“I had just started getting into singing, and around that time, *NSYNC and the Backstreet Boys were clearly getting lots of interest from the young ladies. Theater was just becoming something I wanted to get into,” he said.

The movie features a pastiche of songs by artists like Madonna, Nirvana, Elton John and the Police. Brewer said it was “a big channel into a lot of older music — and I’m putting quotes around ‘older’ — but stuff I hadn’t been exposed to. That started a love of a different era of music.”

Like the film, “Moulin Rouge! The Musical” celebrates more than 160 years of music — from Jacques Offenbach to Lady Gaga. It features many of the iconic songs from the movie and also includes more recent hits released since the movie premiered. In 2021, the show took home 10 Tony Awards, including best musical. It was also awarded two Drama League Awards, five Drama Desk Awards and 10 Outer Critics Circle Award honor citations.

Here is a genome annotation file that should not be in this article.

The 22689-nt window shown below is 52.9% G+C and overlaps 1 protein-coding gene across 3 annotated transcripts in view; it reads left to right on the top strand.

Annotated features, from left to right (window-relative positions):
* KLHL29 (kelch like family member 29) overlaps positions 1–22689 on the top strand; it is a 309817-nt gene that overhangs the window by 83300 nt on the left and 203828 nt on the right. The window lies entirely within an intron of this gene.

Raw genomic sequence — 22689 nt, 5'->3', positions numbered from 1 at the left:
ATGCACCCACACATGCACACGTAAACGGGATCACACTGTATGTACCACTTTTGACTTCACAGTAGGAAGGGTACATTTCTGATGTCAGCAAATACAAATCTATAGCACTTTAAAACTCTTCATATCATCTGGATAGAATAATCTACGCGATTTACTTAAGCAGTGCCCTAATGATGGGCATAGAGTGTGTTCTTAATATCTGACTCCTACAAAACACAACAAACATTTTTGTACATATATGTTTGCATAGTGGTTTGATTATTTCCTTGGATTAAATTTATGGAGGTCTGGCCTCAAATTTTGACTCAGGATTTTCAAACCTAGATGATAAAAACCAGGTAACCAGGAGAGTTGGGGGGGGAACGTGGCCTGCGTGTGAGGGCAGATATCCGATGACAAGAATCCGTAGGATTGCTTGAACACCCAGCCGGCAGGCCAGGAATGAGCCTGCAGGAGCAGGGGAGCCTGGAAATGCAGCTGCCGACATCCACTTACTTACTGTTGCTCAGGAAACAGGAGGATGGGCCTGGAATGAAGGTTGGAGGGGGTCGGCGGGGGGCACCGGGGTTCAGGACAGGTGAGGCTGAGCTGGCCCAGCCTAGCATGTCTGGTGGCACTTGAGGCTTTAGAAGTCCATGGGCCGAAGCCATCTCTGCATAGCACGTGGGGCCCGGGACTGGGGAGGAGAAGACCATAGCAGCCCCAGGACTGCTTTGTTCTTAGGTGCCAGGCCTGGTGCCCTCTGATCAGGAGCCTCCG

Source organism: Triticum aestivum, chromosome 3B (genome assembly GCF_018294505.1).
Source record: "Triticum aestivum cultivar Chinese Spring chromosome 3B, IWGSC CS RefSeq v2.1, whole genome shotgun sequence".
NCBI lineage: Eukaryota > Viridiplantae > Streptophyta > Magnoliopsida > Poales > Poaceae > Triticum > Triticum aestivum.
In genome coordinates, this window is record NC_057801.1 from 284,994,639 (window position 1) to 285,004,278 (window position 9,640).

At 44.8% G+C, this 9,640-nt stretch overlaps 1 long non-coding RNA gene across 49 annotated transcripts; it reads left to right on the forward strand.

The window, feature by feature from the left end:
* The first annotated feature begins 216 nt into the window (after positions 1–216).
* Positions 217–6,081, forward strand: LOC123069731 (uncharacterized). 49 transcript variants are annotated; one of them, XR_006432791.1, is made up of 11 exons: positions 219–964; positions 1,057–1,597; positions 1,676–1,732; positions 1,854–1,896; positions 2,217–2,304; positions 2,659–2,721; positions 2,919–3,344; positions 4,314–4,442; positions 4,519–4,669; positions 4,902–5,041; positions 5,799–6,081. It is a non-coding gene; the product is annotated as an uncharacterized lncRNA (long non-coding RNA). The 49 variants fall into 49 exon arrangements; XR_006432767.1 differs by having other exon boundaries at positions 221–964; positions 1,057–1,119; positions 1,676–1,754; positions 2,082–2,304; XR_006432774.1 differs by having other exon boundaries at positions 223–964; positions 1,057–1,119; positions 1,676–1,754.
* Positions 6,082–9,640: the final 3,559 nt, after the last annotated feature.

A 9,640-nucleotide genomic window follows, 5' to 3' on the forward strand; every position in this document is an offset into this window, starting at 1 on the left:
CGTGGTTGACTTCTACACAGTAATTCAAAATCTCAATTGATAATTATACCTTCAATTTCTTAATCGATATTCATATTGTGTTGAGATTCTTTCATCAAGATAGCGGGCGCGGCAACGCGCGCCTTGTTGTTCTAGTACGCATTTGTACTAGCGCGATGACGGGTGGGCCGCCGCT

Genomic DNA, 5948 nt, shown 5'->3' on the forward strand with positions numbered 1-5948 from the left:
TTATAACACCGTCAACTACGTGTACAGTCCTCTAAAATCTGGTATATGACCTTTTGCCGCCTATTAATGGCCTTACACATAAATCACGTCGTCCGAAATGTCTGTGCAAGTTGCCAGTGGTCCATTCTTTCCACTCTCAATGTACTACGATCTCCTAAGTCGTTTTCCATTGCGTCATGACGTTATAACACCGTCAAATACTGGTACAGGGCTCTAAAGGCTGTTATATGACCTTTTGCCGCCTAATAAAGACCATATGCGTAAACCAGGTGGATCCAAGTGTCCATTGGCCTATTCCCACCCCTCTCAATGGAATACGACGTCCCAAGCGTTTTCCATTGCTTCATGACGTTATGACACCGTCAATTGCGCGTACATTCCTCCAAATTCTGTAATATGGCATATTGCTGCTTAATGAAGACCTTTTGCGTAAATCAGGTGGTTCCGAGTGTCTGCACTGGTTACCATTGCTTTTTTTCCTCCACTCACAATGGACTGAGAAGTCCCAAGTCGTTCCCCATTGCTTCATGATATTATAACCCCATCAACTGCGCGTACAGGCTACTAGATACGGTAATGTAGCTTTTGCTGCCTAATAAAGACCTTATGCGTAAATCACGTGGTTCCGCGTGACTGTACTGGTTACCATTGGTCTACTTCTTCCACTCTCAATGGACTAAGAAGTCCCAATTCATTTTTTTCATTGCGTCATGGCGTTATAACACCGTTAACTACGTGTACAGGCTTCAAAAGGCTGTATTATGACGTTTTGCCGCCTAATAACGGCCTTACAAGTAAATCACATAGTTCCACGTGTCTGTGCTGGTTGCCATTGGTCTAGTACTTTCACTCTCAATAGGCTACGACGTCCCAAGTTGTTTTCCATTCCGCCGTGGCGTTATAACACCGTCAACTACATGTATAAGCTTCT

Brewer’s character, the Duke, is obsessed with Satine and will stop at nothing to have her.

“The very first thing I sing is, ‘I got money, that’s what I want.’ But of course, it’s not just about the money for him. It’s about the power and the ability to own things,” he said.

The Duke is of a different class; when he attends the Moulin Rouge, he’s, as Brewer said, “stooping” into the underworld. He wants to help the club with financing, “yet he’s there because he has been promised Satine. She’s supposed to be the best courtesan in all of Paris. Those kinds of things drive the Duke. He wants to have something that no one else has,” Brewer said. “He wants to own things. Not caring for them in the traditional meaning of love but putting them on a pedestal. He wants to have these things around him, and he knows they’re his.”

For being cast in such a dark and complicated role, Brewer said he’s “actually a very plain, boring guy in real life.” He said his first “look” in the show is his favorite because it’s completely unlike his personality.